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Brain Activity during Slow-Wave Sleep Points to Mechanism for Memory

Brain Activity during Slow-Wave Sleep Points to Mechanism for Memory


How does your brain pass the time while you're sleeping? If you've ever wrestled the demons of insomnia, you know what sleepless nights can do to your mental agility. Sleep cycles in mammals are characterized by two distinct, successive sleep stages: slow wave and rapid eye movement (REM). Both stages of sleep have uniquely associated electrical activity in the brain, which neuroscientists can measure by placing elec-trodes on the brain during sleeping and waking states. What neuroscientists can't easily measure is the purpose of these two sequential sleep stages.

The notion that sleep helps to improve memory was introduced over 80 years ago. Since then, several studies have demonstrated that sleep deprivation following the acqui-sition of a new memory strongly impairs its consolidation. Insight into the mechanisms underlying this effect came from the observation that neuronal activity patterns detected during waking reappear during ensuing sleep, suggesting that newly acquired “memory traces” may be replayed in the brain to solidify neural connections and thus “consolidate” memory. These reverberating patterns of activity have been observed in both mammals and birds, pointing to a very general biological phenomenon.

Still, the relationship between brain reverberation and memory consolidation remains unclear for a number of reasons. First, studies to date have observed only subtle, short-lived reverberations lasting less than an hour and can't explain the memory-disrupting effects of sleep deprivation applied several hours and even days after initial memory encoding. And since brain reverberation in mammals has only been investigated in the hippocampus and cerebral cortex, it is unclear whether the phenomenon is specific to this neural circuit or is a more general property of the brain. Furthermore, reverberation studies have so far relied on neural activity measured in animals that were highly trained on specific laboratory tasks and therefore may simply not be representative of the acquisition of new memories. Finally, experience-dependent neural reverberation has been detected in both phases of sleep as well as waking, but no quantitative comparison of the different contributions of each state has been established.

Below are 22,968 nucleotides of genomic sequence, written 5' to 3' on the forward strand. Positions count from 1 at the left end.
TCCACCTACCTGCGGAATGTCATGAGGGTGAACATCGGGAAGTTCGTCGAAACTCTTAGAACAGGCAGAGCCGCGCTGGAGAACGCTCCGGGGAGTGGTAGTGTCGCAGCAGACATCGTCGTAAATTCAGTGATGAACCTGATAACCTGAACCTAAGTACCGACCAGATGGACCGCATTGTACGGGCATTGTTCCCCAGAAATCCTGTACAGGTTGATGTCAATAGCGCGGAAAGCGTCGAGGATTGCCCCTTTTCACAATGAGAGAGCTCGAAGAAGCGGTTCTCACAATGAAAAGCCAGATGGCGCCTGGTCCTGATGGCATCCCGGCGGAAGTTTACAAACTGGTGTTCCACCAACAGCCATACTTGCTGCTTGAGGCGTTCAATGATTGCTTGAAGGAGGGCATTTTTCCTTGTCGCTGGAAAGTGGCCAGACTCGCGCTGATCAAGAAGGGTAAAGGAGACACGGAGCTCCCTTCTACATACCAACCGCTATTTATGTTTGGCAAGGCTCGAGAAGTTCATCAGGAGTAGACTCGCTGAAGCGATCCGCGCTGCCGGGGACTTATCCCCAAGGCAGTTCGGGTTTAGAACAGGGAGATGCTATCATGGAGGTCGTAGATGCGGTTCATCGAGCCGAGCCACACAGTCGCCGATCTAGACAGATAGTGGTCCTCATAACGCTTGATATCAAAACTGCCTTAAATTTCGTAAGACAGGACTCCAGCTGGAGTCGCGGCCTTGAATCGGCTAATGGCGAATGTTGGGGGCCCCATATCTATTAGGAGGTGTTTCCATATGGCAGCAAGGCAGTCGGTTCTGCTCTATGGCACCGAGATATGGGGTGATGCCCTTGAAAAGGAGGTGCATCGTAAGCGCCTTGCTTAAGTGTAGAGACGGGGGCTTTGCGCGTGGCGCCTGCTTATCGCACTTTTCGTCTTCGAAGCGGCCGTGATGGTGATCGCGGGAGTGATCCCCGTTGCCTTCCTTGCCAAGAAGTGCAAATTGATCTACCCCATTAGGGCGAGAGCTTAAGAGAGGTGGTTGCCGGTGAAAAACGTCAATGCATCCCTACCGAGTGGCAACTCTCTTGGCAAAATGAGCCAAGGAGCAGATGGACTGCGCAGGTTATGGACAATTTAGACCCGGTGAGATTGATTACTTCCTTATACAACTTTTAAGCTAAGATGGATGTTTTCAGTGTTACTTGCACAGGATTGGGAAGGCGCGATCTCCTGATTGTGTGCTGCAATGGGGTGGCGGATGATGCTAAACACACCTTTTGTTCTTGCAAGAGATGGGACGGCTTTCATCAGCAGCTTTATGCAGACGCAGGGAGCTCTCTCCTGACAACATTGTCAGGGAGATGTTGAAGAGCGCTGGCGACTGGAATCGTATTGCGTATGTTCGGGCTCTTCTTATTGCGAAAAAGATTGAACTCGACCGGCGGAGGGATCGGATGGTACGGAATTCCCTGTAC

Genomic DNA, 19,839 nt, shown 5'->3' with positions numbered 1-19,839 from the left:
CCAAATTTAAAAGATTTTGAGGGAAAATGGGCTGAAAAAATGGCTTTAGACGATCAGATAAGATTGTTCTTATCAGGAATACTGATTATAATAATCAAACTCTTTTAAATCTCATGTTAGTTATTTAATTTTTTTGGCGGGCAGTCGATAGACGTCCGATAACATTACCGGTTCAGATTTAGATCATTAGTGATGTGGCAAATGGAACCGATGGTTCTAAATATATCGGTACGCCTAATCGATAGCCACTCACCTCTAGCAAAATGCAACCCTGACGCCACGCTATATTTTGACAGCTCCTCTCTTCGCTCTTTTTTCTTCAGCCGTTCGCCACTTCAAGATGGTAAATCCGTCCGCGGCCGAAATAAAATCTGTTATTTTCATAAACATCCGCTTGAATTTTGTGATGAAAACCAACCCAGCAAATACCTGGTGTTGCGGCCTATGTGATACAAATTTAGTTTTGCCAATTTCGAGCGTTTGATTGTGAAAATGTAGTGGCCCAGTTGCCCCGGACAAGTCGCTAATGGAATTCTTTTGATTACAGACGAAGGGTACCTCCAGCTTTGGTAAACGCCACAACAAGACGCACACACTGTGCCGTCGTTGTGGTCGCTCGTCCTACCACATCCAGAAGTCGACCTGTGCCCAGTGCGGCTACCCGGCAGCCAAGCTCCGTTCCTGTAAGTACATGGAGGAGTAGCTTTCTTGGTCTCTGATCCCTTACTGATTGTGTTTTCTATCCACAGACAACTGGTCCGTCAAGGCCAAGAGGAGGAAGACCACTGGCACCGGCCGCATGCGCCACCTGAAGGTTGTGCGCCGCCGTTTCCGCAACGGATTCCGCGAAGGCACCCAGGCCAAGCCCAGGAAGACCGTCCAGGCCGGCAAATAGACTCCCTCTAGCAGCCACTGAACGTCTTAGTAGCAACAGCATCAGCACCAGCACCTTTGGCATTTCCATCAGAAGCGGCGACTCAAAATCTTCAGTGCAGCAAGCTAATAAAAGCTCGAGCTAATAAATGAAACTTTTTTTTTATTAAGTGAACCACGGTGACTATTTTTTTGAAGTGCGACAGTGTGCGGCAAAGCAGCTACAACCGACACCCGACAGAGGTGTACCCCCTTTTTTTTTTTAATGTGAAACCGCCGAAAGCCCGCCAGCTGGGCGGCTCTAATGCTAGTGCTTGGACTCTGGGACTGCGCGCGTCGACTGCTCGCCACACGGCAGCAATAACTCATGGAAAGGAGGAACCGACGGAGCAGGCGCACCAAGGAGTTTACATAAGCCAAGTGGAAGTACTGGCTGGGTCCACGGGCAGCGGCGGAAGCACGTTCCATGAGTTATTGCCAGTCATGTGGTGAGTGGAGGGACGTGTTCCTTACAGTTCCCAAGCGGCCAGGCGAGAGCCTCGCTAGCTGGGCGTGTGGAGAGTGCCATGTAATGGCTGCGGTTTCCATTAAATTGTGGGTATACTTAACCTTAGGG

In a study designed to address these concerns, Sidarta Ribeiro and his colleagues at Duke University in Durham, North Carolina, recorded over a hundred neurons continuously over the course of the normal sleep--wake cycle in rats, focusing on four major forebrain areas that are essential for rodent-specific behaviors. Halfway through the recording time, animals were transiently allowed to explore four strictly novel objects, each of them designed to provide different spatial and sensory cues. The researchers found that in all the forebrain areas examined the neuronal firing patterns recorded when the rats initially explored the new objects reverberated for up to 48 hours after these objects were removed. The reverberation of neuronal activity sampled when rats explored familiar environs was insignificant. Reverberation was most significant during slow-wave sleep (a state that accounts for nearly 40% of a rat's life), decreased during waking periods, and was highly variable during REM sleep.

In this study, Ribeiro et al. demonstrate that long-lasting neuronal reverberation following novel waking experiences can occur in several forebrain sites and is strongly enhanced during slow-wave sleep. Because neuronal reverberations are sustained for long periods, this may provide a mechanism to recall and amplify memories until they are effectively stored. On the basis of differences observed between REM and slow-wave sleep in this and previous studies, the authors propose that the two phases of sleep play separate and complementary roles in memory consolidation. Thus, the two stages of sleep give the brain a chance to process the novel events of the day in peace.